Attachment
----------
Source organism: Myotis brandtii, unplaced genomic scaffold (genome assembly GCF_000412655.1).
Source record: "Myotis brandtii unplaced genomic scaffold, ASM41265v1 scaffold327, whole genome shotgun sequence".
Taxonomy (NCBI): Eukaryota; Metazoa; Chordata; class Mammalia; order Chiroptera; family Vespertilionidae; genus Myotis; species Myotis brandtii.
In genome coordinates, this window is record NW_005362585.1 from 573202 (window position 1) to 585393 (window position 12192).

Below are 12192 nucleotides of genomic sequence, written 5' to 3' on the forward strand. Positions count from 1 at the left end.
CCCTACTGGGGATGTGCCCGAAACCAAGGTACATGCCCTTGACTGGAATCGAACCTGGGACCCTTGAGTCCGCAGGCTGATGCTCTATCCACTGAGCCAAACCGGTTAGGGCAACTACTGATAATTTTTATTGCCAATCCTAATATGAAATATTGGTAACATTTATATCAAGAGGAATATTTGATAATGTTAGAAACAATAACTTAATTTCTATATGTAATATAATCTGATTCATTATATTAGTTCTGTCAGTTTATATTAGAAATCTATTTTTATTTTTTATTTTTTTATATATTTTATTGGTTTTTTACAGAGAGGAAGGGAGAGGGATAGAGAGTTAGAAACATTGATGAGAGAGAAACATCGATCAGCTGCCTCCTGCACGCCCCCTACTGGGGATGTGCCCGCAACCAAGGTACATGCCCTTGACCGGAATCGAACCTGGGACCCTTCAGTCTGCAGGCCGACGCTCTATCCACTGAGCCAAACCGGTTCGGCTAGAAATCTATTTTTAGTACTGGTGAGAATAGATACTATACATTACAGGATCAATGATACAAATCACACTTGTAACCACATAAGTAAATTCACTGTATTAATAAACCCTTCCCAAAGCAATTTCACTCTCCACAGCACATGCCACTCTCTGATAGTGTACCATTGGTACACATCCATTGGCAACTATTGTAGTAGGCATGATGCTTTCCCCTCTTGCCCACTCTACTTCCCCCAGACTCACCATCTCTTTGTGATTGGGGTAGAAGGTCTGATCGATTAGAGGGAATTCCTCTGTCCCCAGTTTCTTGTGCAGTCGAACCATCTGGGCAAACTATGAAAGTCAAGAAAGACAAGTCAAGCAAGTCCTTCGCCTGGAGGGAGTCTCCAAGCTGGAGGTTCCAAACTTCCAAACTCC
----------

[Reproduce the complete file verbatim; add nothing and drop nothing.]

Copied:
Source organism: Myotis brandtii, unplaced genomic scaffold (genome assembly GCF_000412655.1).
Source record: "Myotis brandtii unplaced genomic scaffold, ASM41265v1 scaffold327, whole genome shotgun sequence".
Taxonomy (NCBI): Eukaryota; Metazoa; Chordata; class Mammalia; order Chiroptera; family Vespertilionidae; genus Myotis; species Myotis brandtii.
In genome coordinates, this window is record NW_005362585.1 from 573202 (window position 1) to 585393 (window position 12192).

Below are 12192 nucleotides of genomic sequence, written 5' to 3' on the forward strand. Positions count from 1 at the left end.
CCCTACTGGGGATGTGCCCGAAACCAAGGTACATGCCCTTGACTGGAATCGAACCTGGGACCCTTGAGTCCGCAGGCTGATGCTCTATCCACTGAGCCAAACCGGTTAGGGCAACTACTGATAATTTTTATTGCCAATCCTAATATGAAATATTGGTAACATTTATATCAAGAGGAATATTTGATAATGTTAGAAACAATAACTTAATTTCTATATGTAATATAATCTGATTCATTATATTAGTTCTGTCAGTTTATATTAGAAATCTATTTTTATTTTTTATTTTTTTATATATTTTATTGGTTTTTTACAGAGAGGAAGGGAGAGGGATAGAGAGTTAGAAACATTGATGAGAGAGAAACATCGATCAGCTGCCTCCTGCACGCCCCCTACTGGGGATGTGCCCGCAACCAAGGTACATGCCCTTGACCGGAATCGAACCTGGGACCCTTCAGTCTGCAGGCCGACGCTCTATCCACTGAGCCAAACCGGTTCGGCTAGAAATCTATTTTTAGTACTGGTGAGAATAGATACTATACATTACAGGATCAATGATACAAATCACACTTGTAACCACATAAGTAAATTCACTGTATTAATAAACCCTTCCCAAAGCAATTTCACTCTCCACAGCACATGCCACTCTCTGATAGTGTACCATTGGTACACATCCATTGGCAACTATTGTAGTAGGCATGATGCTTTCCCCTCTTGCCCACTCTACTTCCCCCAGACTCACCATCTCTTTGTGATTGGGGTAGAAGGTCTGATCGATTAGAGGGAATTCCTCTGTCCCCAGTTTCTTGTGCAGTCGAACCATCTGGGCAAACTATGAAAGTCAAGAAAGACAAGTCAAGCAAGTCCTTCGCCTGGAGGGAGTCTCCAAGCTGGAGGTTCCAAACTTCCAAACTCC